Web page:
If you take the time to talk with experts at a professional painting company they will tell you painting over mold will not make it go away. Unfortunately this is often the first thing that homeowners try to do! The mold will always re-appear if you do not take care of the issue that is causing it to appear in the first place.
If you cannot afford mold remediation you need to declare the issue so buyers know exactly what they are dealing with. You can bet they will be looking anyway so letting them know upfront is the smart play.
Repainting Old Rundown Fixtures
Fixtures like windows and doors are often the first to get ruined under the constant influence of weather. This is especially true if they are particularly old. If the property is in an area where the fixtures are more likely to get dilapidated quickly, like next to the ocean, they will wear out at a higher rate.
Many sellers resort to repainting these fixtures to try and make them look new and air-tight. This often fools buyers but seldom fools a home inspector. It is best to repair, replace, or provide the buyers with a stipend to get these repairs/replacements taken care of.
Hiding Plumbing or Electrical Issues
Nobody wants to buy a home that has plumbing or electrical issues unless they know exactly what the problem is and can either fix it themselves or hire someone inexpensively to resolve it. You can bet every home shopper will be checking closely to ensure they do not see any physical issues (the home inspection will often find the out-of-the-way concerns).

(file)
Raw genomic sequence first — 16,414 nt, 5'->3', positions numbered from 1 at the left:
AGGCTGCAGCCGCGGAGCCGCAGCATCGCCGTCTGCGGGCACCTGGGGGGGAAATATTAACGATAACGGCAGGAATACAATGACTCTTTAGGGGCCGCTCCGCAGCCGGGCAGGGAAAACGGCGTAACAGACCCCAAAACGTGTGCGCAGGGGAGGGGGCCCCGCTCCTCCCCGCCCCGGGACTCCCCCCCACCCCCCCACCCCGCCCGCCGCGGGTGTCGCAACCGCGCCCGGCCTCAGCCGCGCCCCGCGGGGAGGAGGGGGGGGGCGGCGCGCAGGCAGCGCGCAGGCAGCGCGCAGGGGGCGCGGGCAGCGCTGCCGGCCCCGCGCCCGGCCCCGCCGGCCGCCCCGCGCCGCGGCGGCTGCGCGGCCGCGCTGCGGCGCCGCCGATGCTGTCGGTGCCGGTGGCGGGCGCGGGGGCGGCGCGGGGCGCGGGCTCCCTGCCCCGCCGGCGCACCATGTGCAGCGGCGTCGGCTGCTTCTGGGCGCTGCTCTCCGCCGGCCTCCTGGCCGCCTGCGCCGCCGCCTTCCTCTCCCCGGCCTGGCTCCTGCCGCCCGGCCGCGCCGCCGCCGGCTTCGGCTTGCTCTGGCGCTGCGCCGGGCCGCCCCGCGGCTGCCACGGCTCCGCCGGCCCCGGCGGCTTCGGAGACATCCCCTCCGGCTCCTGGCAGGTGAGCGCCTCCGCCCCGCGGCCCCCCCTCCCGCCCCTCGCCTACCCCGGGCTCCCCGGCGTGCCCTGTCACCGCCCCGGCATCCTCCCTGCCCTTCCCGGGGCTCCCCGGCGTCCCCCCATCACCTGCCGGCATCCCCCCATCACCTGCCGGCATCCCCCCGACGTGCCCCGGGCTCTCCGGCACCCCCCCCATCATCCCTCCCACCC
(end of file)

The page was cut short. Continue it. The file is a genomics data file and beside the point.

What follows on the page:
Buyers are keenly aware that repairs or replacement of these systems can be quite costly and if it looks like you have tampered with or jerry-rigged things to avoid resolving the problem, they will most likely walk away from a potential deal. Also, unprofessional work on these systems stands out like a sore thumb so if you are unable to do the work professionally, ensure you hire someone who can.
Going Wild with Staging Tricks
Of course, when you are expecting buyers, you will want to make your home as presentable as possible. Ensuring the lighting works, the taps are not leaking, and everything is clean and in its place is a common sense approach that all sellers should take. What homeowners should not do is go gaudy, over-the-top, or recognizably cheap when staging their home for sale.
Trying to make clutter look chic, using cheap or unrealistic artificial props (i.e. food and flowers), displaying too much religious, political, or sexual content, using too many scents/aromas, rose petals in the bedroom, setting up romantic scenes in the bathroom, and even baking cookies or bread can give buyers the sense you are desperate for a sale. At best you will seem desperate and at worst you will seem weird.
The expectation is that you will be honest and disclose everything about your property when you are trying to sell. However, do not be surprised if buyers are skeptical and use the “trust but verify” approach with your home. Do not take it personal!
If in doubt about what information to provide and what you need to keep to yourself, talk to your agent. They will be a huge help here!
More Pre-Sale and Staging Tips
Common Staging Mistakes by Karen Highland
Checklist for Sellers courtesy of Debbie Drummond
Home Staging Tips to Avoid via AOL blog